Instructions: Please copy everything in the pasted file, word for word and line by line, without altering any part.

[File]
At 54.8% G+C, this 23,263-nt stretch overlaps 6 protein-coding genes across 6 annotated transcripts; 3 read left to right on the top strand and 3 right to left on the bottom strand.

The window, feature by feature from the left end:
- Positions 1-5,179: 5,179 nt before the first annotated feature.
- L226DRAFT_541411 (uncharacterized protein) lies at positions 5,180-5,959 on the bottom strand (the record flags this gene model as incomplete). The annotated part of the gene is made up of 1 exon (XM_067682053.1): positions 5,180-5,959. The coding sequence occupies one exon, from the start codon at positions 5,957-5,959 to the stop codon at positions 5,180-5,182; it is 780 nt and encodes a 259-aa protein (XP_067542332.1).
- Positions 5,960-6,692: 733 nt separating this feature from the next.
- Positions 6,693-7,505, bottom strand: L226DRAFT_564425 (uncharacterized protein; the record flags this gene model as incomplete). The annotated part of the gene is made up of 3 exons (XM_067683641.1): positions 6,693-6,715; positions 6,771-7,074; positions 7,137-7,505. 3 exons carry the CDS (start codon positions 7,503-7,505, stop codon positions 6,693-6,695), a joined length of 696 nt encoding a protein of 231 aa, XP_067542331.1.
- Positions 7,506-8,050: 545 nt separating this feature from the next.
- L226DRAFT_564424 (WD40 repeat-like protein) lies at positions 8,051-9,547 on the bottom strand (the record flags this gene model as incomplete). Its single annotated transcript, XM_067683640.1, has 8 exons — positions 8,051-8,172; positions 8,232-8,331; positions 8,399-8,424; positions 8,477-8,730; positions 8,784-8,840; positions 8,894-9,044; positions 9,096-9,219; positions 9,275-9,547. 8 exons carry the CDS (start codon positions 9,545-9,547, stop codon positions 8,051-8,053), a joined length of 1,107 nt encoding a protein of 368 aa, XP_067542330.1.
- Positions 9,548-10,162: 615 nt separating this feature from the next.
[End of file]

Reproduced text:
At 54.8% G+C, this 23,263-nt stretch overlaps 6 protein-coding genes across 6 annotated transcripts; 3 read left to right on the top strand and 3 right to left on the bottom strand.

The window, feature by feature from the left end:
- Positions 1-5,179: 5,179 nt before the first annotated feature.
- L226DRAFT_541411 (uncharacterized protein) lies at positions 5,180-5,959 on the bottom strand (the record flags this gene model as incomplete). The annotated part of the gene is made up of 1 exon (XM_067682053.1): positions 5,180-5,959. The coding sequence occupies one exon, from the start codon at positions 5,957-5,959 to the stop codon at positions 5,180-5,182; it is 780 nt and encodes a 259-aa protein (XP_067542332.1).
- Positions 5,960-6,692: 733 nt separating this feature from the next.
- Positions 6,693-7,505, bottom strand: L226DRAFT_564425 (uncharacterized protein; the record flags this gene model as incomplete). The annotated part of the gene is made up of 3 exons (XM_067683641.1): positions 6,693-6,715; positions 6,771-7,074; positions 7,137-7,505. 3 exons carry the CDS (start codon positions 7,503-7,505, stop codon positions 6,693-6,695), a joined length of 696 nt encoding a protein of 231 aa, XP_067542331.1.
- Positions 7,506-8,050: 545 nt separating this feature from the next.
- L226DRAFT_564424 (WD40 repeat-like protein) lies at positions 8,051-9,547 on the bottom strand (the record flags this gene model as incomplete). Its single annotated transcript, XM_067683640.1, has 8 exons — positions 8,051-8,172; positions 8,232-8,331; positions 8,399-8,424; positions 8,477-8,730; positions 8,784-8,840; positions 8,894-9,044; positions 9,096-9,219; positions 9,275-9,547. 8 exons carry the CDS (start codon positions 9,545-9,547, stop codon positions 8,051-8,053), a joined length of 1,107 nt encoding a protein of 368 aa, XP_067542330.1.
- Positions 9,548-10,162: 615 nt separating this feature from the next.